REBECCA BRATTEN WEISS, blogger at Suspended in her Jar (Catholic): I am still riding a rage-wave after reading so many defenses of the indefensible from people who ought to know better, maybe it would be good for the soul to talk about male allies, because it’s a positive topic?
SAMAR KAUKAB, executive director of Arete at the University of Chicago (Muslim): Let’s do that. :- ) I feel you on the riding a rage wave. Have been on a continuous reel of that so perhaps a dose of positivity might be good for me as well. Maybe a good place to start might be would be regarding what models of male allyship have you seen that worked really well?
Rebecca: Interestingly enough, I think Millennials are often really good at this. And I think this is a testament to the positive effects of feminist ethics: young men who have started off early understanding things like the importance of consent and the inherent stupidity of masculinity politics are already primed to notice injustice, as well as to listen when women talk about our experiences. Some of my male students model this really well. There’s a respect, and a willingness to hear what their female counterparts have to say, rather than talking over them and defining them.
Samar: That’s so interesting — I guess I’ve never thought about this as a generational thing, but perhaps this is one of the gains of feminism becoming more mainstreamed. It’s fascinating to me to think about how men are now starting to invest in feminism not only because it is reflective of a desire to live in a more just world, but also because they see an expansion to their own understanding of what masculinity is and is not. Or in other words, that being a male feminist can expand or remove constraints that might have been imposed on their (or society’s) conceptions of masculinity otherwise. I think when men — and more particularly male allies — begin to see their lives as being inextricably tied to the goals of feminism, it makes for a much more robust and meaningful conversation about the promises of feminism.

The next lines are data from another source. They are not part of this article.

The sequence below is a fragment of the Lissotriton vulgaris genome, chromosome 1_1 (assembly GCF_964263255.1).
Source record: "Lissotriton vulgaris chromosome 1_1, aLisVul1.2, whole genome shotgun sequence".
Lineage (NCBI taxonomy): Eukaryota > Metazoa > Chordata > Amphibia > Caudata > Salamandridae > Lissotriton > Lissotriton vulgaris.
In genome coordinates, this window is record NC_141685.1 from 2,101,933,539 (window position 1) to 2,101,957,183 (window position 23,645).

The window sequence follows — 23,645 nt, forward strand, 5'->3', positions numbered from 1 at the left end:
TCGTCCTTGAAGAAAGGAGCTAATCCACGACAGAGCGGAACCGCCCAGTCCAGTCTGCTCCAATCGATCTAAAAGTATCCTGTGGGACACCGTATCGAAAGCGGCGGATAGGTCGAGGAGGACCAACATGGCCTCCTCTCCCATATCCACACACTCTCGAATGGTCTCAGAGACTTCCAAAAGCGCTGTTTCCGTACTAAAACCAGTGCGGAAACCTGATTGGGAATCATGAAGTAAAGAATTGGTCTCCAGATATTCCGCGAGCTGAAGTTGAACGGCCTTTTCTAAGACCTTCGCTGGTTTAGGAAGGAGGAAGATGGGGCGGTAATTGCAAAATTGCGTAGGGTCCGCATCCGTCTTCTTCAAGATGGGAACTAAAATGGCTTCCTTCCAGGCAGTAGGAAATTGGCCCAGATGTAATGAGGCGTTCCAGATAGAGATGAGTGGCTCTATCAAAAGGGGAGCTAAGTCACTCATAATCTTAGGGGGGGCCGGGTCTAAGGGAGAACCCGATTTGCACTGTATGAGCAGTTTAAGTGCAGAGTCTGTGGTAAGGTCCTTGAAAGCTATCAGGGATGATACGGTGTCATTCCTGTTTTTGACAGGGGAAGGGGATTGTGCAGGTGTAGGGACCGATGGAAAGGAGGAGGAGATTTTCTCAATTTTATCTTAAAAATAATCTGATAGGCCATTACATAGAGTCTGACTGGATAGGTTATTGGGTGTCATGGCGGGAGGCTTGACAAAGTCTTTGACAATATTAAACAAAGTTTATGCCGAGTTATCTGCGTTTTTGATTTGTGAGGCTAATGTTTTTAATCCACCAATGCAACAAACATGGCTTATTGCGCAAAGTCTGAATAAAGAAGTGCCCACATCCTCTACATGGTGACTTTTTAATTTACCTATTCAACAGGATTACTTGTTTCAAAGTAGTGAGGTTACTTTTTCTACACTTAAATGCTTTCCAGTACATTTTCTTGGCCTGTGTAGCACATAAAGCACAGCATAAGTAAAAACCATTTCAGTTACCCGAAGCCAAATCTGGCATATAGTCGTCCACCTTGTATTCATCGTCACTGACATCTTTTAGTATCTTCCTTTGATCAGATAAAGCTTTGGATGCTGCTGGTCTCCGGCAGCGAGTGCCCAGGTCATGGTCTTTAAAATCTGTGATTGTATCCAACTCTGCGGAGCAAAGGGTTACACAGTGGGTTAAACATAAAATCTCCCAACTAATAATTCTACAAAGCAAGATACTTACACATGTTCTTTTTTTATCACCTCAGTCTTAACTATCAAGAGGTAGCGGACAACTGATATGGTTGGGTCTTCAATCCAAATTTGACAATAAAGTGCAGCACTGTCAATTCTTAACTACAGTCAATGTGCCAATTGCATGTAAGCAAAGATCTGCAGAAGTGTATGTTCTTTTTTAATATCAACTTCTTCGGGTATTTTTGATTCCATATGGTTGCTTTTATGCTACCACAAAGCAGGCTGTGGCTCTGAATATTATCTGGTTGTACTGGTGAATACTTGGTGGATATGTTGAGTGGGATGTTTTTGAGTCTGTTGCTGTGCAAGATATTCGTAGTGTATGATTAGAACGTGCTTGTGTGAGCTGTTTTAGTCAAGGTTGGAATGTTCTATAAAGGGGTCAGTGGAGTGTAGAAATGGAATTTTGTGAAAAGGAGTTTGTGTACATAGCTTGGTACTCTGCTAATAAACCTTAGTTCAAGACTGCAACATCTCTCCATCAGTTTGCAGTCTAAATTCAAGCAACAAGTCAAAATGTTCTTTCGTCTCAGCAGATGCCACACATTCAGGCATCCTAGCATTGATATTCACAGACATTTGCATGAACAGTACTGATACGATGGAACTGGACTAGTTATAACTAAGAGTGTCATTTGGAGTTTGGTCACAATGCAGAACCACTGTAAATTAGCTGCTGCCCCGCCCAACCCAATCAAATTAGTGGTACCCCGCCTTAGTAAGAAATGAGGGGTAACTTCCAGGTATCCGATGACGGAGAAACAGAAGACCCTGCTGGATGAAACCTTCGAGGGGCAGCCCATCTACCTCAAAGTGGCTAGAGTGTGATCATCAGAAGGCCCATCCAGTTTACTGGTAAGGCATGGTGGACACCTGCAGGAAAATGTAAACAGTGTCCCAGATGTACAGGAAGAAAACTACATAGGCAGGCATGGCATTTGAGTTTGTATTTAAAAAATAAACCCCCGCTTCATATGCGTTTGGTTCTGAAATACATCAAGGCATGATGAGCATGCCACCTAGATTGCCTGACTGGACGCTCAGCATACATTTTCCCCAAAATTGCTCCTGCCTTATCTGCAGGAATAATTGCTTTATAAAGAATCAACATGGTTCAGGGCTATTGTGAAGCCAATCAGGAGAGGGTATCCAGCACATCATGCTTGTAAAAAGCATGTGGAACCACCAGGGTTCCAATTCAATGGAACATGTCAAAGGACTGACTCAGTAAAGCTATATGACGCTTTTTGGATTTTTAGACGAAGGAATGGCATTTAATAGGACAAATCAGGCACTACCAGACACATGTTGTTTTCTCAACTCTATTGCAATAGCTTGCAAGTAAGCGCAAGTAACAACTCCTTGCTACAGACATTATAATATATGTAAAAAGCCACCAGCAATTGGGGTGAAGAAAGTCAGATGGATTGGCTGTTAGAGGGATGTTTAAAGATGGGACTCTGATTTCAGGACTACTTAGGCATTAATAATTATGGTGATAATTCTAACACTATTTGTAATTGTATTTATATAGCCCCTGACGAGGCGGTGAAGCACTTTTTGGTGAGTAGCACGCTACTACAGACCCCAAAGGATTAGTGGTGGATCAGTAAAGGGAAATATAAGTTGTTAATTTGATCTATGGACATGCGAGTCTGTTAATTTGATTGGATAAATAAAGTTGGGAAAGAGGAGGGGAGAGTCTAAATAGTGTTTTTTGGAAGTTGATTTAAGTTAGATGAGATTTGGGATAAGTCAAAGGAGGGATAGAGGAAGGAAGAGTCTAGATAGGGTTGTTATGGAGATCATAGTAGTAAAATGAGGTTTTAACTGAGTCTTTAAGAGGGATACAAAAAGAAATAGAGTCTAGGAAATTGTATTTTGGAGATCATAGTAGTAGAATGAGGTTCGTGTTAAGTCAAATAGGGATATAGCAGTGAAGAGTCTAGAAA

Rebecca: Yes, definitely, to the mainstreaming! That’s why it’s important to stress that feminism isn’t JUST academic, or activist. It’s daily life. And in this case, I think practicing it makes us all realize what we have to gain. On a practical level, having male allies is huge. But on a theoretic level, it finally gives us this opportunity to get answers to those questions that keep coming up, in all the foundational feminist texts: Why did this “battle of the sexes” start anyway? Why was there oppression instead of equality, when everyone benefits from equality? Once we get the male perspective on how masculinity constructs demand certain behaviors, we can see how oppression of women didn’t come about because men are meanies. It was connected with military and imperialist action, and with various cultural codes for male identity. And men who realize those codes are depersonalizing and oppressive for themselves, too — they have so much to gain from this conversation, both practically and theoretically, also.
Samar: Absolutely. I find that to be one of the most exciting aspects and opportunities as it relates to bringing more male allies into conversations, in addition to seeing more men realize this for themselves. From your experiences, if you have seen any, what are the practical ways in which men — your students or otherwise — are changing the ways in which they interact with women and each other as well as the ways in which they interact with feminism as a more theoretical framework?
Rebecca: I think it makes a difference when men (and women) learn to look at one another as persons, not as walking archetypes of The Feminine or The Masculine. Because until men learn to see us as individuals, they impose so many expectations on us. That we’re emotional. Irrational. Need physical assistance all the time. That we don’t know our own minds. That “no” means “yes.” That we need to have everything explained to us, as though we were little children. Whether it’s a positive or a negative feminine construct imposed on us, it means we’re not really being SEEN. This can range from minor irritations, such as men assuming that women always want to drink fruity drinks or eat sweets, to huge injustices, like workplace discrimination or even sexual assault.
How about you? What models have you seen, for being a male ally in a good way?
Samar: This concept of being seen is something I’ve been thinking a lot about lately. I’m fascinated by how often even “allies” who seem to broadly understand basic principles miss the boat entirely as it relates to individual interactions. And as you pointed out, these seemingly “minor” infractions also are the same root of issues such as rape culture tolerance, for instance.